In Search for School Fees

By Muhango Innocent Amani

Search for School Fees

My name is Mundi. I was born in a small village called Kahungwe, a village located in the Congo’s South Kivu province, specifically in the Uvira territory. 98% of the villagers have only one main activity that helps them generate income. They do field work for their survival. The majority of them work for more than seven hours a day. My family was one of the other village families that could cultivate the ground to generate money to respond to the family’s needs, such as buying food and clothes, getting medical treatments,which require community members to pay a lot of money to afford them, and paying school fees. Overall, villagers were living in extreme poverty due to the shortage of a variety of activities to generate income.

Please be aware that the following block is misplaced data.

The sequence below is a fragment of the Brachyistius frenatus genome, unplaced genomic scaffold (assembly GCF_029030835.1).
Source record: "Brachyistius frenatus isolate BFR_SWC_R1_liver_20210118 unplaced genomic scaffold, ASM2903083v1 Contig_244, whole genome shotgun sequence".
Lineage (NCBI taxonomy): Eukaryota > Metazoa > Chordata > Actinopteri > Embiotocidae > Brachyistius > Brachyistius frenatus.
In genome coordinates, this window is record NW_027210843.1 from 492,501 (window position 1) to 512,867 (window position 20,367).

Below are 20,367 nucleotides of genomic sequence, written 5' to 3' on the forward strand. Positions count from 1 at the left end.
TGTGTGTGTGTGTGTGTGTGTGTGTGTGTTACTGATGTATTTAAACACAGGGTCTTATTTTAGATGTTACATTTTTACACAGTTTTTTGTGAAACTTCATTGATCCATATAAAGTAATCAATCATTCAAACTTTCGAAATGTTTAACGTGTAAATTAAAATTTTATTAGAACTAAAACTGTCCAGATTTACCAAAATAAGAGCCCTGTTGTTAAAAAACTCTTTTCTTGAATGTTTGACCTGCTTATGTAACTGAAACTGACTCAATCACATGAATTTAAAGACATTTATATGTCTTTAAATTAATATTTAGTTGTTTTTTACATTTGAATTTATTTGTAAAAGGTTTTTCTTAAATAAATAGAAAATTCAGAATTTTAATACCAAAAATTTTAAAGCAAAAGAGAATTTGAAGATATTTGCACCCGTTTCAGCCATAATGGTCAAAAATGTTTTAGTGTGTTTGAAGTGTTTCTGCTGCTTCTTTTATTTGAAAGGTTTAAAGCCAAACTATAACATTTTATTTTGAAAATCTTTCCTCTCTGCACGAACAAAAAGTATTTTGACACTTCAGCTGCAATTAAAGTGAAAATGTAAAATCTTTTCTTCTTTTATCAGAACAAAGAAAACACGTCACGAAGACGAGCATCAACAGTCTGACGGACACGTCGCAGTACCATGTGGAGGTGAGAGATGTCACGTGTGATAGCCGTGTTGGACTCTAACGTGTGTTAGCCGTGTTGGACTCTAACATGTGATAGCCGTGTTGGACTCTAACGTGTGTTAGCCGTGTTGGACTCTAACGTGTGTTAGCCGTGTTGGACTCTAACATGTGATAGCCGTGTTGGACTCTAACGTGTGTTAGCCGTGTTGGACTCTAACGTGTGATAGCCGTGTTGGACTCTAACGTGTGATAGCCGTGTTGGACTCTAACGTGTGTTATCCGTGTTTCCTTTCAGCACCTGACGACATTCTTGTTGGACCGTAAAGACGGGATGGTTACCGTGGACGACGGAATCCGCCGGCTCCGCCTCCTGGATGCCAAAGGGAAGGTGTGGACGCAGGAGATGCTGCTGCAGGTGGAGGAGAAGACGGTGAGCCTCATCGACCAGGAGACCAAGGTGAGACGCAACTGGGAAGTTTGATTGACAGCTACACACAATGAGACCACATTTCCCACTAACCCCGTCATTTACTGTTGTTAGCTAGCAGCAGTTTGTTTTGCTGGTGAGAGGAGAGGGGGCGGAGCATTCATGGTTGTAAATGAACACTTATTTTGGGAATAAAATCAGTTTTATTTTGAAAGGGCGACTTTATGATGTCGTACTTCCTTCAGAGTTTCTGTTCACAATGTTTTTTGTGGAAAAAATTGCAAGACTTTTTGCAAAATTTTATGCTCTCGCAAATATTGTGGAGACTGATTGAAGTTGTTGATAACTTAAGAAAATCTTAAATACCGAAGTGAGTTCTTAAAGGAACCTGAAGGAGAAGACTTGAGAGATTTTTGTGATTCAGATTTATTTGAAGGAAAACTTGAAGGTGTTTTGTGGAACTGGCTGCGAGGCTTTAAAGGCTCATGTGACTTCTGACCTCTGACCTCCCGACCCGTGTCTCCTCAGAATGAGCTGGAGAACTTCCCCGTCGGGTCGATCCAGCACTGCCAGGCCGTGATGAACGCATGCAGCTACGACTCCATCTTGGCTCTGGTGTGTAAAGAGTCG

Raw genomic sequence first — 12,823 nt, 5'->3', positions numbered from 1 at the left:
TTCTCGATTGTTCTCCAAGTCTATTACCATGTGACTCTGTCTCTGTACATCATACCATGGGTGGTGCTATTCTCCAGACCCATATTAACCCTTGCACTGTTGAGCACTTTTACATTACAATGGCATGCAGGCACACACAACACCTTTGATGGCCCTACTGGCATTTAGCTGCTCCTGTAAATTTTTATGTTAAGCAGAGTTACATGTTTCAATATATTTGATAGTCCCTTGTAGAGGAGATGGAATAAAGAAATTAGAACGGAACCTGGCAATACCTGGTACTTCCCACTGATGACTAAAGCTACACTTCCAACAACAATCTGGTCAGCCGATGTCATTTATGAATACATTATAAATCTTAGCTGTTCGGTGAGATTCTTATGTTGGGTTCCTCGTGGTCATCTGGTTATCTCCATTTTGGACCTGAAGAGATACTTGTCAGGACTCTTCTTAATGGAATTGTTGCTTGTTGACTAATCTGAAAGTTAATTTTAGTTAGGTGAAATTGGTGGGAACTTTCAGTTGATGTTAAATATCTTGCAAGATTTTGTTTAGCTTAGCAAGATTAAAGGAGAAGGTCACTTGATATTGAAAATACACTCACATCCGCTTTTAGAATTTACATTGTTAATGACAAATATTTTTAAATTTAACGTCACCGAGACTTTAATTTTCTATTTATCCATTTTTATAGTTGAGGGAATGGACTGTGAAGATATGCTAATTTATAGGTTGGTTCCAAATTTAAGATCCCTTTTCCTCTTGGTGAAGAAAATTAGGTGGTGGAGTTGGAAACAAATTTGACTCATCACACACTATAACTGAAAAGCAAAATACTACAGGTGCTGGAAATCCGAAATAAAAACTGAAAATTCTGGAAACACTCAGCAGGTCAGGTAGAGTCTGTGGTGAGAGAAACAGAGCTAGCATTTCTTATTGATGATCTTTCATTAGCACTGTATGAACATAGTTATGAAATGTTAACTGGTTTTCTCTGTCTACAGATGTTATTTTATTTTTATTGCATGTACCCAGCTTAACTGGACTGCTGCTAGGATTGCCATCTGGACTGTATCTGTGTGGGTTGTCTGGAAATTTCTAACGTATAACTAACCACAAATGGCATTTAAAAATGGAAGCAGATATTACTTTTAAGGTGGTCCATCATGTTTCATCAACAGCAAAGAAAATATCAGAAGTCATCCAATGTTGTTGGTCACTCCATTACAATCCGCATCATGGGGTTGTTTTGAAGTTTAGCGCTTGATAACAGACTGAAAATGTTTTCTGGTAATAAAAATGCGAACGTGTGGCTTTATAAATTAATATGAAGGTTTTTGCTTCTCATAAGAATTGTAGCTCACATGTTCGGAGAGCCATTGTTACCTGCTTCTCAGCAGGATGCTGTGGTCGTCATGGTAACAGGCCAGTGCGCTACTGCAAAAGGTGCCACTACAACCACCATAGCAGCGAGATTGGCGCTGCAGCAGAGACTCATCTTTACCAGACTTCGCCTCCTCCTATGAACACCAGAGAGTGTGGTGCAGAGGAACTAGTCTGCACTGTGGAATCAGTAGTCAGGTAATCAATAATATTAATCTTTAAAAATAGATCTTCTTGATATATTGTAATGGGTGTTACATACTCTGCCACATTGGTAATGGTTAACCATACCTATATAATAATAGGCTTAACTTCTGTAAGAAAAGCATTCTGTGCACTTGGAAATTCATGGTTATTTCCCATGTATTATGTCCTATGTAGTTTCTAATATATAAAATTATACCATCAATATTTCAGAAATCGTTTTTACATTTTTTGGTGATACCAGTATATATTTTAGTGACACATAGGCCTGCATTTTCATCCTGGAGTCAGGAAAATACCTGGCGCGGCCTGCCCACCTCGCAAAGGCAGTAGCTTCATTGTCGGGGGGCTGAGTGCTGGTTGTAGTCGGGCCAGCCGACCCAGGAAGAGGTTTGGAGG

In November, on one of the Mondays, I went to a school that charges school fees in the nearest village. At that time, I was 15 and I had to go to school and come back home after class. I used to go to school by feed every morning. The distance was about five kilometers from our village. Once in class, in my third year at secondary school, a teacher who was in charge of collecting the school fees asked me for the monthly payment for the previous month. I had no money, and I was obliged to go back home. While I was on my way home, it started raining heavily, and was not the first time to have such heavy rain in the village. That rain had a negative impact on the village’s houses and people. While it was raining, five community houses collapsed to the ground. One of them collapsed on two children who were sleeping while their parents were at work in their field. The children passed away and were buried the following day in the community’s cemetery. I was wet but my copybooks were not because I put them in a plastic bag. I was shivering from the cold, as I had no sweater or fleece. The weather was fine in the morning but it changed after I reached school. When I arrived home, I had to go to my room to change the wet clothes. I did not have to pass the stairs as our house was small with three rooms and a living room. It had no cement inside. One of its rooms belonged to our parents, another one to our sisters, and the last to my elder brother, Bulongo who was sixteen and in the fourth year at secondary school. I changed the wet clothes and I went to find my parents to tell them about what happened at school.